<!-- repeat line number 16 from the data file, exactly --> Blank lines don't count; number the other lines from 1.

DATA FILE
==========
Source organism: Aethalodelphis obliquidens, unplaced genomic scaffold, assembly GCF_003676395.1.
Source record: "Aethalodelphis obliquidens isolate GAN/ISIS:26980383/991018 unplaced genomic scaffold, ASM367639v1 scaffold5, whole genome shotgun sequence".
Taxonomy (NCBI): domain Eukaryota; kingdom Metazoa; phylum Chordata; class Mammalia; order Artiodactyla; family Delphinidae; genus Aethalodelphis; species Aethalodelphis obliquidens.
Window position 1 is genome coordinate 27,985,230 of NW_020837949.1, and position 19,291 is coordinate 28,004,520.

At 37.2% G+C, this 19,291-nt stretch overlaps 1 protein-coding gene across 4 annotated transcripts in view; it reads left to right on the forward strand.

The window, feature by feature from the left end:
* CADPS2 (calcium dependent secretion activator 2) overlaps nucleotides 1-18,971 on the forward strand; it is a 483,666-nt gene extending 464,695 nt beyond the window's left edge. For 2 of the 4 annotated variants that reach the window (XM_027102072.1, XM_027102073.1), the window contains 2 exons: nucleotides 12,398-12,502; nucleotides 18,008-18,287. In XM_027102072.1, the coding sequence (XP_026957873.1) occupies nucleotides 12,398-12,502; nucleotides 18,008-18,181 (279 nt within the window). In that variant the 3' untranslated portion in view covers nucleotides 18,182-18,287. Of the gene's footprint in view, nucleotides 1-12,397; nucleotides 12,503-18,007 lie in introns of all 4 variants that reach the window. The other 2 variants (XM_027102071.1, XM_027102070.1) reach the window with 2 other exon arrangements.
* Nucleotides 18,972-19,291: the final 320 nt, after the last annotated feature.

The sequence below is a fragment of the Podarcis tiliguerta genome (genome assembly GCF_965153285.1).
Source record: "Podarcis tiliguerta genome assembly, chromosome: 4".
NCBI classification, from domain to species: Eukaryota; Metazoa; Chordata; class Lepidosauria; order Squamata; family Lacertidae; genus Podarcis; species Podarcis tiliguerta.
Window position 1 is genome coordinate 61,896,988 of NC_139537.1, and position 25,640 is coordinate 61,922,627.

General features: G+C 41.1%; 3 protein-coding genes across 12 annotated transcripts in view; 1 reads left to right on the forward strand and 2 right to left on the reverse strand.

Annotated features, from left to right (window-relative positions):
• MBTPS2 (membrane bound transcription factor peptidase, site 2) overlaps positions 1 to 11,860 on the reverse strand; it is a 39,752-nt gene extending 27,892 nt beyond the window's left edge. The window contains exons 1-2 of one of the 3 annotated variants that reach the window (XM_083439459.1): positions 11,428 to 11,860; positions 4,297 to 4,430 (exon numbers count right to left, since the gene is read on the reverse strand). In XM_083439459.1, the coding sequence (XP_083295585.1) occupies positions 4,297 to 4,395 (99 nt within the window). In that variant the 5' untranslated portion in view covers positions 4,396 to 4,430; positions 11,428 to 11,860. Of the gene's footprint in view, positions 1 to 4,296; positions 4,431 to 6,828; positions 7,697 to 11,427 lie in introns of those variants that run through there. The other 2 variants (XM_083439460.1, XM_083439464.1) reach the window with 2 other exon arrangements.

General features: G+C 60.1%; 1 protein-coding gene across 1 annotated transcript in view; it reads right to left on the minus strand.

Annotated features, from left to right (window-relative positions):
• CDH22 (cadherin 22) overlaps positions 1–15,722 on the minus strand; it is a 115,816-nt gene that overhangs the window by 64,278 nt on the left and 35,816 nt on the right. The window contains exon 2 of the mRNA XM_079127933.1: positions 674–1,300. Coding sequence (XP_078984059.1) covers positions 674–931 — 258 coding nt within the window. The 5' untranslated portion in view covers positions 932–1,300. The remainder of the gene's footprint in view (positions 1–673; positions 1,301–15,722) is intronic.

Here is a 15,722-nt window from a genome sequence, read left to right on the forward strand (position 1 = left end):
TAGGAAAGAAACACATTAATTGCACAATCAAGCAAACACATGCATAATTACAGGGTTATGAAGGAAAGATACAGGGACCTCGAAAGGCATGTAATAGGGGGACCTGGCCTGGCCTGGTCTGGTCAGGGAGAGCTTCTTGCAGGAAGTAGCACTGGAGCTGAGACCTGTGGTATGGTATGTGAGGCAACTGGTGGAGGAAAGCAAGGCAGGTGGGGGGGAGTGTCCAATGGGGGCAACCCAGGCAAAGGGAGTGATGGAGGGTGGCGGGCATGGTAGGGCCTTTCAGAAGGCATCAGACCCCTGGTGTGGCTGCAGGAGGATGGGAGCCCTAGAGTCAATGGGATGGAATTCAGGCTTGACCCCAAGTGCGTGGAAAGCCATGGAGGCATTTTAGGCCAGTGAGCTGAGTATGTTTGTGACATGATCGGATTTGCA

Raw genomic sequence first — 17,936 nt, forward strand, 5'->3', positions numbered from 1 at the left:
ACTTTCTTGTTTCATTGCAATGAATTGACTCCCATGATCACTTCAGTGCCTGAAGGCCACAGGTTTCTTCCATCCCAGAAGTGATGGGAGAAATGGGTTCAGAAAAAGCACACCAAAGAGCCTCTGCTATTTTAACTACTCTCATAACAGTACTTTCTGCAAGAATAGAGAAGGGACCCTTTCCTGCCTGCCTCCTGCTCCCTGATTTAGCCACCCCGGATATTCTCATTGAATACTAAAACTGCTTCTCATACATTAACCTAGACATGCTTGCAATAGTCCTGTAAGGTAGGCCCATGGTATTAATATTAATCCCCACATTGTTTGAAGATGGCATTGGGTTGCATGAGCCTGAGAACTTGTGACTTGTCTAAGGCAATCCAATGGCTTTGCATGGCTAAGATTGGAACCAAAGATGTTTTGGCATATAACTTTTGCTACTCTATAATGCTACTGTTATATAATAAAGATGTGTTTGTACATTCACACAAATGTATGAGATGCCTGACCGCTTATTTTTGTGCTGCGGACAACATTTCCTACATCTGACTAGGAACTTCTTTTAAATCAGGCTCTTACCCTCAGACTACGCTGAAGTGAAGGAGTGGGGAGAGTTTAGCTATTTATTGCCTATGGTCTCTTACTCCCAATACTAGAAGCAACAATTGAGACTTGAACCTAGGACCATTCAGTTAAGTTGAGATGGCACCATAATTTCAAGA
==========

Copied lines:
General features: G+C 60.1%; 1 protein-coding gene across 1 annotated transcript in view; it reads right to left on the minus strand.